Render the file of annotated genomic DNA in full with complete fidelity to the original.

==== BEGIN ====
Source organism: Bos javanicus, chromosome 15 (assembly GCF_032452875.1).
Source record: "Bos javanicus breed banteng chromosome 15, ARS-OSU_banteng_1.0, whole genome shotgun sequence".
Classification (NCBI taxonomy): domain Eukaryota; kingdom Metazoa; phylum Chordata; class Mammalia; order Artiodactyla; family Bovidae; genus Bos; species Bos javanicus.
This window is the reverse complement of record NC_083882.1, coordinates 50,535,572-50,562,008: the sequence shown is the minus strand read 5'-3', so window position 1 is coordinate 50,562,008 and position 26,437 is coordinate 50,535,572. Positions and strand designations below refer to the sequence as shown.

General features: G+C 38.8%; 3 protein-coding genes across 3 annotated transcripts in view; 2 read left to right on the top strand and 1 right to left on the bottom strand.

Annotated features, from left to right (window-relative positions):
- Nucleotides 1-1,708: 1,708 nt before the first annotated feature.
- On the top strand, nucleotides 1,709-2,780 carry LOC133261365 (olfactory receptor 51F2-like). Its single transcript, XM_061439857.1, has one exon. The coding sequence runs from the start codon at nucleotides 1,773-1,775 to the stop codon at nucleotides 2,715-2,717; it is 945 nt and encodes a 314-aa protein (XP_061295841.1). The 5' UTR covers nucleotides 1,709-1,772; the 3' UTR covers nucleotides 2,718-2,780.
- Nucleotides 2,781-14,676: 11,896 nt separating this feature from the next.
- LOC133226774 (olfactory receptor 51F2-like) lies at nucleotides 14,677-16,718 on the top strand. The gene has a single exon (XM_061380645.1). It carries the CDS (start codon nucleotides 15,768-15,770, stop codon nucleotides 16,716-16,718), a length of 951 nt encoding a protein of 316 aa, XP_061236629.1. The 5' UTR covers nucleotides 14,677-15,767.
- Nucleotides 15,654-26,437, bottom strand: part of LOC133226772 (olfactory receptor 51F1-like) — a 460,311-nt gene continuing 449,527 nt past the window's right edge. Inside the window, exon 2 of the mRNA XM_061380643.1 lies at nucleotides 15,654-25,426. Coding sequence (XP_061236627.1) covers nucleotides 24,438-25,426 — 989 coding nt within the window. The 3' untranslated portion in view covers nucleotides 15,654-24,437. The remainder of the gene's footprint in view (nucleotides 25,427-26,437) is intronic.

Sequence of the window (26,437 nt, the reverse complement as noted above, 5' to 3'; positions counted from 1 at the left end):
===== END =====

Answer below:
Source organism: Bos javanicus, chromosome 15 (assembly GCF_032452875.1).
Source record: "Bos javanicus breed banteng chromosome 15, ARS-OSU_banteng_1.0, whole genome shotgun sequence".
Classification (NCBI taxonomy): domain Eukaryota; kingdom Metazoa; phylum Chordata; class Mammalia; order Artiodactyla; family Bovidae; genus Bos; species Bos javanicus.
This window is the reverse complement of record NC_083882.1, coordinates 50,535,572-50,562,008: the sequence shown is the minus strand read 5'-3', so window position 1 is coordinate 50,562,008 and position 26,437 is coordinate 50,535,572. Positions and strand designations below refer to the sequence as shown.

General features: G+C 38.8%; 3 protein-coding genes across 3 annotated transcripts in view; 2 read left to right on the top strand and 1 right to left on the bottom strand.

Annotated features, from left to right (window-relative positions):
- Nucleotides 1-1,708: 1,708 nt before the first annotated feature.
- On the top strand, nucleotides 1,709-2,780 carry LOC133261365 (olfactory receptor 51F2-like). Its single transcript, XM_061439857.1, has one exon. The coding sequence runs from the start codon at nucleotides 1,773-1,775 to the stop codon at nucleotides 2,715-2,717; it is 945 nt and encodes a 314-aa protein (XP_061295841.1). The 5' UTR covers nucleotides 1,709-1,772; the 3' UTR covers nucleotides 2,718-2,780.
- Nucleotides 2,781-14,676: 11,896 nt separating this feature from the next.
- LOC133226774 (olfactory receptor 51F2-like) lies at nucleotides 14,677-16,718 on the top strand. The gene has a single exon (XM_061380645.1). It carries the CDS (start codon nucleotides 15,768-15,770, stop codon nucleotides 16,716-16,718), a length of 951 nt encoding a protein of 316 aa, XP_061236629.1. The 5' UTR covers nucleotides 14,677-15,767.
- Nucleotides 15,654-26,437, bottom strand: part of LOC133226772 (olfactory receptor 51F1-like) — a 460,311-nt gene continuing 449,527 nt past the window's right edge. Inside the window, exon 2 of the mRNA XM_061380643.1 lies at nucleotides 15,654-25,426. Coding sequence (XP_061236627.1) covers nucleotides 24,438-25,426 — 989 coding nt within the window. The 3' untranslated portion in view covers nucleotides 15,654-24,437. The remainder of the gene's footprint in view (nucleotides 25,427-26,437) is intronic.

Sequence of the window (26,437 nt, the reverse complement as noted above, 5' to 3'; positions counted from 1 at the left end):